While students described difficulties navigating the fall pre-registration system, some professors, like Dmitri Feldman, professor of physics, felt their role did not change noticeably from years prior. Feldman, who will be teaching PHYS 0790: “Physics of Matter” this fall, wrote that "everything went smoothly so far” in an email to The Herald. “At this point I do not see much difference from my previous experience,” he added. 

Howard P. Chudacoff, George L. Littlefield professor of American history and professor of history, will be teaching HIST 0656A: “History of Intercollegiate Athletics.” Chudacoff’s class, a sophomore seminar, filled through Courses@Brown registration, he wrote in an email to The Herald. Chudacoff’s registration period will likewise follow a process similar to previous years — with some difficulties caused by remote learning. “I have a waitlist and consequently only give override (codes) to people whom I admit, in order of their contacting me, off the waitlist if spots in the course open up,” Chudacoff wrote.

Not perfect

Behind the scenes, things were not so smooth. 

Since the system had to be developed in a short period of time while conforming with tools already in place — C@B and Canvas — it had many constraints, Zia said. Still, the goal of the system was to give students initially “some matches” so they could secure classes early on that they were going to take, allowing registration and shopping period to be less stressful, Zia said. 

While running the matches, there was “a big simplification” that administrators did not anticipate having to make, Zia noted. Many students put a large number of courses in their carts, with some students even selecting 50 to 200 courses. This increased size of the computation and the time it took to process all the matches more than initially expected.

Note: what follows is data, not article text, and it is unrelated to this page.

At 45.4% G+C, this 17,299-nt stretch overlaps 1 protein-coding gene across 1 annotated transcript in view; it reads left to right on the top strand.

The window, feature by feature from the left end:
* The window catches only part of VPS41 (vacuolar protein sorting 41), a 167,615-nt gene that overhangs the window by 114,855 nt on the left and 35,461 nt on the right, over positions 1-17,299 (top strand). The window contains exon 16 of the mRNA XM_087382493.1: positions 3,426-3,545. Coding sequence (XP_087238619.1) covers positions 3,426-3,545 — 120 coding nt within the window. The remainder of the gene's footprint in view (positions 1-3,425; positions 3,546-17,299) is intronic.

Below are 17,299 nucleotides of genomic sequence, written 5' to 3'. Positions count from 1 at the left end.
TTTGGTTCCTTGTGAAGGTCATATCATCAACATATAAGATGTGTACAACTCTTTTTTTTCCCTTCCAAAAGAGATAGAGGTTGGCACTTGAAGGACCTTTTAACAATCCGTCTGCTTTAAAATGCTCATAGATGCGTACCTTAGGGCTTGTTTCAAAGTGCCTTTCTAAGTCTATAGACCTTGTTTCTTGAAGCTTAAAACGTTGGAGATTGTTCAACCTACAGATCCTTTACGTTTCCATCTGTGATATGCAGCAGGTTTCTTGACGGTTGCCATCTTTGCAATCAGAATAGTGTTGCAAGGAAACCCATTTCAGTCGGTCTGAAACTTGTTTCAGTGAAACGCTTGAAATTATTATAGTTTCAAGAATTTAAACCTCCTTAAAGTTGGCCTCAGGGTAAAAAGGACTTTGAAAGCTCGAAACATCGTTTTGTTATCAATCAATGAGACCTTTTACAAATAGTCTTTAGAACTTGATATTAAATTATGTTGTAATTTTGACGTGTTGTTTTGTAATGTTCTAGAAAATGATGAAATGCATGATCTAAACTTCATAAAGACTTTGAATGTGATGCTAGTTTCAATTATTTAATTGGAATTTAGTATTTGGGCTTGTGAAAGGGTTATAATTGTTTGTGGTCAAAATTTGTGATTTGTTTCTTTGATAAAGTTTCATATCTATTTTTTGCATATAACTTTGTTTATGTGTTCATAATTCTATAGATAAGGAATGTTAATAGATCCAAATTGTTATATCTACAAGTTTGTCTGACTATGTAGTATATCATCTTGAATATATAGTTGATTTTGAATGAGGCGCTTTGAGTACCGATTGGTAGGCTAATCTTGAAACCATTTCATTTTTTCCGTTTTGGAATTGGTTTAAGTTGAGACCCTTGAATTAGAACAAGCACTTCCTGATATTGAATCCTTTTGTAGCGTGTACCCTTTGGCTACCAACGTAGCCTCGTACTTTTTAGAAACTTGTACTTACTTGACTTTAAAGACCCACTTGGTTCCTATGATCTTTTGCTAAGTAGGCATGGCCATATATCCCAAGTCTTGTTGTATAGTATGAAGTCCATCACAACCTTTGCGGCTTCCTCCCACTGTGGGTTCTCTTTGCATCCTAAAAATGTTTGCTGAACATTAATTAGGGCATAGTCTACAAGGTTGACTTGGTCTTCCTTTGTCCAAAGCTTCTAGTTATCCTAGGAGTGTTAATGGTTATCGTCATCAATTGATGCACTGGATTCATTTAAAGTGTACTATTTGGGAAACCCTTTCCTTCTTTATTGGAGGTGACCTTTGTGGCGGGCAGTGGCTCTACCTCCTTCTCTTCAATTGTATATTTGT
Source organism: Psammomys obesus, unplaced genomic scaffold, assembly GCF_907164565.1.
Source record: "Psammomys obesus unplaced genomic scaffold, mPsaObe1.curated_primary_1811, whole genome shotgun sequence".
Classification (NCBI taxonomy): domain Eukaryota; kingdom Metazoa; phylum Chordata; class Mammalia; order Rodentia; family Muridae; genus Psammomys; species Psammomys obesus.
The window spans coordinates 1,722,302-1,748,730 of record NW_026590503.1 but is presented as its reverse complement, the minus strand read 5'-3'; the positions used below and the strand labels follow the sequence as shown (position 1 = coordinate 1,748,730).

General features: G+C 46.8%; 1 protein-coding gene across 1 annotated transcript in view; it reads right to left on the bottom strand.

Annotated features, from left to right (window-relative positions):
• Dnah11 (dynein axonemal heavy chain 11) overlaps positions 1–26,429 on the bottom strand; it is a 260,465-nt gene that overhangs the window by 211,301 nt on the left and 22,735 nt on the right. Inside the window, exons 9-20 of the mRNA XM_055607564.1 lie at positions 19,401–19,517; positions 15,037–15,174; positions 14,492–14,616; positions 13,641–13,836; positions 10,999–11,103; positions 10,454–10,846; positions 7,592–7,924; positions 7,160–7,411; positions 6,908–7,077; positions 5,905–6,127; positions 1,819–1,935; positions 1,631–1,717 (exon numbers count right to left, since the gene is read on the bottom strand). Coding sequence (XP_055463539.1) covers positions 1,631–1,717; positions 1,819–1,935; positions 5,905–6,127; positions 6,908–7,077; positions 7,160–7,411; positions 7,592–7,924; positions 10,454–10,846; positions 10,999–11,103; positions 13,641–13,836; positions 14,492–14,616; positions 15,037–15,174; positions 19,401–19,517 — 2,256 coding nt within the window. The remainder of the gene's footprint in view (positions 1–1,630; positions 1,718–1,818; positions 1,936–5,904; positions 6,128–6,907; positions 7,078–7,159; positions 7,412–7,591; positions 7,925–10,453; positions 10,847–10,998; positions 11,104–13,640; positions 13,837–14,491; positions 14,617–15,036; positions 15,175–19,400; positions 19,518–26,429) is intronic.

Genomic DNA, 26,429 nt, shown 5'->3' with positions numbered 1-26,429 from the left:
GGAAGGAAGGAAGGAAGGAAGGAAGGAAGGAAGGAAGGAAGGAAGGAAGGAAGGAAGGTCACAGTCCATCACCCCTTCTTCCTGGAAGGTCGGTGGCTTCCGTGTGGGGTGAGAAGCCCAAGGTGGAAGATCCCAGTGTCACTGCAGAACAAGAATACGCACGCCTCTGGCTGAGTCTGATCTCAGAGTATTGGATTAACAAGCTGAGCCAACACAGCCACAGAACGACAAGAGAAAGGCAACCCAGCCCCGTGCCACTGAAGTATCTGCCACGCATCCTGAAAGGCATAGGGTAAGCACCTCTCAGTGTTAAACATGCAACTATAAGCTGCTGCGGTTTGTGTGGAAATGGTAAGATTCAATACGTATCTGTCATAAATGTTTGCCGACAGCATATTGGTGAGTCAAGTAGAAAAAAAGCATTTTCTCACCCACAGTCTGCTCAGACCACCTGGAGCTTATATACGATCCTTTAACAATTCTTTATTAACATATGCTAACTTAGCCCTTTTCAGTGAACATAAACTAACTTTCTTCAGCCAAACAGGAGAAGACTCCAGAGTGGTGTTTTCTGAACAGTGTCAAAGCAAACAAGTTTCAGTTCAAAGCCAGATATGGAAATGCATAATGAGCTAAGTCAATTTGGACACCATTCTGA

The difficulties in the new preregistration led the University to delay revealing students' course matches two separate times, pushing the date they were revealed back from the intended Aug. 14 to Aug. 16.

That’s why rather than looking at all courses in students’ carts, the system only looked at courses where “the number of students who wanted the course exceeded the number of students” allowed in the course, Zia explained. The most common reason students like Osias did not get paired with any classes was because the courses in their cart — even if they were capped — did not have a demand that exceeded capacity.

“Could we have done this process better? Yes,” Zia said. “We tried our best given the constraints. We had to try to make a system that worked well for students knowing that the way we did things could not be mapped onto the summer,” he added.

“I wish I had helped to communicate the process a little bit better,” Zia said. “I wish we could have matched students to those courses that were not enrollment-restricted because I believe that created a lot of unnecessary confusion, and I am sorry for that,” he said.

While Zia is not sure what registration will look like in the spring, he said the registration process this summer was helpful for informing future improvements. 

“We will still have a lot of the same issues, we are still going to have students dispersed around the world,” Zia said. In the future, the University will be “looking for the best way that is fair, equitable and easy to understand” for registration, he said, adding, “I hope that we are able to communicate the system much better.”


Jack Walker

Jack Walker served as senior editor of multimedia, social media and post- magazine for The Herald’s 132nd Editorial Board. Jack is an archaeology and literary arts concentrator from Thurmont, Maryland who previously covered the Grad School and staff and student labor beats.